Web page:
Prosecutors Will Stop Pursuing Charges Against Most TriMet Fare Evaders

Aimee Green, The Oregonian, January 4, 2017

The district attorneys for Multnomah, Washington and Clackamas counties announced Tuesday that they will drastically cut back prosecutions of people who evade paying TriMet fares.

The prosecutors said the move is in response to a Portland State University study in December and their own research that found African American riders caught riding MAX trains without paying faced bans from TriMet at a noticeably higher rate than white riders.

Fare evaders who are criminally prosecuted have frequently been charged with interfering with public transportation, which is classified as a misdemeanor under state law. Prosecutors say they plan to stop pursuing criminal charges against hundreds of fare evaders caught annually—except in extreme cases or cases of chronic offenders.

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Fare evaders could be ticketed and fined administratively by TriMet, they said. {snip}

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On top of concerns about the racial disparity, prosecutors said the policy change also was prompted by concerns that prosecuting fare cheats in the criminal justice system is too heavy-handed. Fare evaders can be handcuffed, arrested and brought to jail even though—at least in Multnomah County—they often see their cases downgraded to violations, similar to a traffic ticket.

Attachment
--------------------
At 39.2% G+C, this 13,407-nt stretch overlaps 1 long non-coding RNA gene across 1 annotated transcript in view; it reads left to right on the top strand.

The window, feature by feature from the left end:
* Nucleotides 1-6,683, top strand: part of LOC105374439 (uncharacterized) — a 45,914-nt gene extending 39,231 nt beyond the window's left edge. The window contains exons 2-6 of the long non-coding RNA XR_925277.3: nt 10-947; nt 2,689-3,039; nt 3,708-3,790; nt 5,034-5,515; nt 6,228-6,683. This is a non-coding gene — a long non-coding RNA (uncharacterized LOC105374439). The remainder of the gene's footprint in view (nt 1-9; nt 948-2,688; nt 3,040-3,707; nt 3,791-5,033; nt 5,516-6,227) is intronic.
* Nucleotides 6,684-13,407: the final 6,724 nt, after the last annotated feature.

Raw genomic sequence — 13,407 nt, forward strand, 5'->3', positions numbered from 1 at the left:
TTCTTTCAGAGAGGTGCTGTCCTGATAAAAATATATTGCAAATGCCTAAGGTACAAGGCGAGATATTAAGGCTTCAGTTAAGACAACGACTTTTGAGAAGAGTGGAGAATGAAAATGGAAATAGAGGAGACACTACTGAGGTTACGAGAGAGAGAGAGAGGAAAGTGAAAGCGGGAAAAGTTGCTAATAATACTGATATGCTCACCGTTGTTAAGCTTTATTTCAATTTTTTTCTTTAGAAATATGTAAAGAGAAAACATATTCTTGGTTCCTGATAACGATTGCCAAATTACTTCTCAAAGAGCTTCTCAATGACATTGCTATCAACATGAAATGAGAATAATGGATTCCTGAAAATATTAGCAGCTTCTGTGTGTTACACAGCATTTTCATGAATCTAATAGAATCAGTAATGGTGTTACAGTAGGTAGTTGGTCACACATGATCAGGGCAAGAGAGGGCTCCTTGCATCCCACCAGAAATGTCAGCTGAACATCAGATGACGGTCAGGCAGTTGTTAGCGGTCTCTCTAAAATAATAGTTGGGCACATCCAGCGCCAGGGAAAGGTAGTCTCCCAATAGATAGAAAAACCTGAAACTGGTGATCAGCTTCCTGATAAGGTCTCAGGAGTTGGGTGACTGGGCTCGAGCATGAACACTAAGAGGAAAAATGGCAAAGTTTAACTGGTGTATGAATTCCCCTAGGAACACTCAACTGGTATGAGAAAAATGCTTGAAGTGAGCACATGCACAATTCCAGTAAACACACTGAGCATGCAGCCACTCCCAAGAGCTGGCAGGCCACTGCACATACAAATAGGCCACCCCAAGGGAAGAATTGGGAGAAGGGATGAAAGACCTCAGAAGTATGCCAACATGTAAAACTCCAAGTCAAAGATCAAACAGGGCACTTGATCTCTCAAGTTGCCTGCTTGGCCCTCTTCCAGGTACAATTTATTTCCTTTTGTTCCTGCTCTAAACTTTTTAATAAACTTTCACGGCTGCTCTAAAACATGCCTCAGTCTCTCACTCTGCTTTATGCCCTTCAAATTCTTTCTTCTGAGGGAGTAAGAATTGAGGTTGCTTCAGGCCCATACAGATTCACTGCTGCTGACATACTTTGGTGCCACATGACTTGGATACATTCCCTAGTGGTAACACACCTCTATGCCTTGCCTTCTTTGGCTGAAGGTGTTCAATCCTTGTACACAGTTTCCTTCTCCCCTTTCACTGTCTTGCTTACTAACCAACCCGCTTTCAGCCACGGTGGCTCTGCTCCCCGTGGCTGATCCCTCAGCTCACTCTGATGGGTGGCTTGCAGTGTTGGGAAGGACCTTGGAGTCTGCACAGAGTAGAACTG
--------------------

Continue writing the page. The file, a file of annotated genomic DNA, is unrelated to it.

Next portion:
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The PSU study found that African American riders were more likely to be banned from riding TriMet when police—opposed to the TriMet inspectors—were involved.

The disparate treatment was small but noticeable: A difference of about 152 encounters out of 5,900 exclusions over the past two years made the number statistically significant.

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